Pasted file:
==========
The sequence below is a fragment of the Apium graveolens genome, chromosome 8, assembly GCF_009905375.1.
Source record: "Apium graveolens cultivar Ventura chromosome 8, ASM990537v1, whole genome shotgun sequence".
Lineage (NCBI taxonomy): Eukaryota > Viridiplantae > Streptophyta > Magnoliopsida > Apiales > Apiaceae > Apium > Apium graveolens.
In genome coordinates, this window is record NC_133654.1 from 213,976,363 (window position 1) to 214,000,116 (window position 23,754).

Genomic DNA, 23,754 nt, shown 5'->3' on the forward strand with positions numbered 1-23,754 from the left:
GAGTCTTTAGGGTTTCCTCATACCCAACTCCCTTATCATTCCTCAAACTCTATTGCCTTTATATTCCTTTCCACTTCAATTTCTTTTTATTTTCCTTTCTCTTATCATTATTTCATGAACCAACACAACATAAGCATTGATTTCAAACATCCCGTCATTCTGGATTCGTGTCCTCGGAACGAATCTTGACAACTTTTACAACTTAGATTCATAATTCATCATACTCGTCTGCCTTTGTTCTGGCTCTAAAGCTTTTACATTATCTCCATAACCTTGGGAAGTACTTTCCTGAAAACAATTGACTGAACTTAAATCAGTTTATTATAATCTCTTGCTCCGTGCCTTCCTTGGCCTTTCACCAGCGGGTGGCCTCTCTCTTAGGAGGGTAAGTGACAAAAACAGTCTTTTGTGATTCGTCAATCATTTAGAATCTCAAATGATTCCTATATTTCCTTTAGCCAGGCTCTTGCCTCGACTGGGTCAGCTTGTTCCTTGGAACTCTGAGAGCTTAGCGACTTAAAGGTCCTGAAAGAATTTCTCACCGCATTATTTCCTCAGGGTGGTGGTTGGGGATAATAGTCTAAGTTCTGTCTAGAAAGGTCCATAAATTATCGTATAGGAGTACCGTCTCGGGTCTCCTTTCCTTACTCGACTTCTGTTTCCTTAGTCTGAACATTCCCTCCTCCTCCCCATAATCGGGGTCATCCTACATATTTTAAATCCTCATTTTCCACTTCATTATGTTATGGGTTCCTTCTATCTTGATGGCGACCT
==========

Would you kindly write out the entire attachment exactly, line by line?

The sequence below is a fragment of the Apium graveolens genome, chromosome 8, assembly GCF_009905375.1.
Source record: "Apium graveolens cultivar Ventura chromosome 8, ASM990537v1, whole genome shotgun sequence".
Lineage (NCBI taxonomy): Eukaryota > Viridiplantae > Streptophyta > Magnoliopsida > Apiales > Apiaceae > Apium > Apium graveolens.
In genome coordinates, this window is record NC_133654.1 from 213,976,363 (window position 1) to 214,000,116 (window position 23,754).

Genomic DNA, 23,754 nt, shown 5'->3' on the forward strand with positions numbered 1-23,754 from the left:
GAGTCTTTAGGGTTTCCTCATACCCAACTCCCTTATCATTCCTCAAACTCTATTGCCTTTATATTCCTTTCCACTTCAATTTCTTTTTATTTTCCTTTCTCTTATCATTATTTCATGAACCAACACAACATAAGCATTGATTTCAAACATCCCGTCATTCTGGATTCGTGTCCTCGGAACGAATCTTGACAACTTTTACAACTTAGATTCATAATTCATCATACTCGTCTGCCTTTGTTCTGGCTCTAAAGCTTTTACATTATCTCCATAACCTTGGGAAGTACTTTCCTGAAAACAATTGACTGAACTTAAATCAGTTTATTATAATCTCTTGCTCCGTGCCTTCCTTGGCCTTTCACCAGCGGGTGGCCTCTCTCTTAGGAGGGTAAGTGACAAAAACAGTCTTTTGTGATTCGTCAATCATTTAGAATCTCAAATGATTCCTATATTTCCTTTAGCCAGGCTCTTGCCTCGACTGGGTCAGCTTGTTCCTTGGAACTCTGAGAGCTTAGCGACTTAAAGGTCCTGAAAGAATTTCTCACCGCATTATTTCCTCAGGGTGGTGGTTGGGGATAATAGTCTAAGTTCTGTCTAGAAAGGTCCATAAATTATCGTATAGGAGTACCGTCTCGGGTCTCCTTTCCTTACTCGACTTCTGTTTCCTTAGTCTGAACATTCCCTCCTCCTCCCCATAATCGGGGTCATCCTACATATTTTAAATCCTCATTTTCCACTTCATTATGTTATGGGTTCCTTCTATCTTGATGGCGACCT